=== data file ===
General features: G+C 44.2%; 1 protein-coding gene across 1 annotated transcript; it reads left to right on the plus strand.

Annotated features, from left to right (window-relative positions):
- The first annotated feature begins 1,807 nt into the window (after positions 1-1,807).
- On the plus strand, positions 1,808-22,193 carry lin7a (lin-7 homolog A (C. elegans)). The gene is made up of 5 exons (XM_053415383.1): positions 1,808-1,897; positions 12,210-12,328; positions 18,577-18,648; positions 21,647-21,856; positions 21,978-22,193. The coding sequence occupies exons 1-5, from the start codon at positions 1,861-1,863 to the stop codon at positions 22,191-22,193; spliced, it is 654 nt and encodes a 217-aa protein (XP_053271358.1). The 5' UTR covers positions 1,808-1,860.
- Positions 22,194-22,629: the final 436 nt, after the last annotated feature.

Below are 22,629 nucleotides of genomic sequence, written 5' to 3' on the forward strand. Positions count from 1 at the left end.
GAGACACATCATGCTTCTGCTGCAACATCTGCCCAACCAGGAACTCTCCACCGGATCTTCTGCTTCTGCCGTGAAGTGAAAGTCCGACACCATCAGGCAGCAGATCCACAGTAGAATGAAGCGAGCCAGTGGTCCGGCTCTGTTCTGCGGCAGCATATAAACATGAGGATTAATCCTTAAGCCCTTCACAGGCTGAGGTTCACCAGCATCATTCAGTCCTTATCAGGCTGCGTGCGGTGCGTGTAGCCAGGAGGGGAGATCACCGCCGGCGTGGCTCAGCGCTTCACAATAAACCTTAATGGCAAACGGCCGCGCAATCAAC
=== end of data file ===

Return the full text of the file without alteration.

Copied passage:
General features: G+C 44.2%; 1 protein-coding gene across 1 annotated transcript; it reads left to right on the plus strand.

Annotated features, from left to right (window-relative positions):
- The first annotated feature begins 1,807 nt into the window (after positions 1-1,807).
- On the plus strand, positions 1,808-22,193 carry lin7a (lin-7 homolog A (C. elegans)). The gene is made up of 5 exons (XM_053415383.1): positions 1,808-1,897; positions 12,210-12,328; positions 18,577-18,648; positions 21,647-21,856; positions 21,978-22,193. The coding sequence occupies exons 1-5, from the start codon at positions 1,861-1,863 to the stop codon at positions 22,191-22,193; spliced, it is 654 nt and encodes a 217-aa protein (XP_053271358.1). The 5' UTR covers positions 1,808-1,860.
- Positions 22,194-22,629: the final 436 nt, after the last annotated feature.

Below are 22,629 nucleotides of genomic sequence, written 5' to 3' on the forward strand. Positions count from 1 at the left end.
GAGACACATCATGCTTCTGCTGCAACATCTGCCCAACCAGGAACTCTCCACCGGATCTTCTGCTTCTGCCGTGAAGTGAAAGTCCGACACCATCAGGCAGCAGATCCACAGTAGAATGAAGCGAGCCAGTGGTCCGGCTCTGTTCTGCGGCAGCATATAAACATGAGGATTAATCCTTAAGCCCTTCACAGGCTGAGGTTCACCAGCATCATTCAGTCCTTATCAGGCTGCGTGCGGTGCGTGTAGCCAGGAGGGGAGATCACCGCCGGCGTGGCTCAGCGCTTCACAATAAACCTTAATGGCAAACGGCCGCGCAATCAAC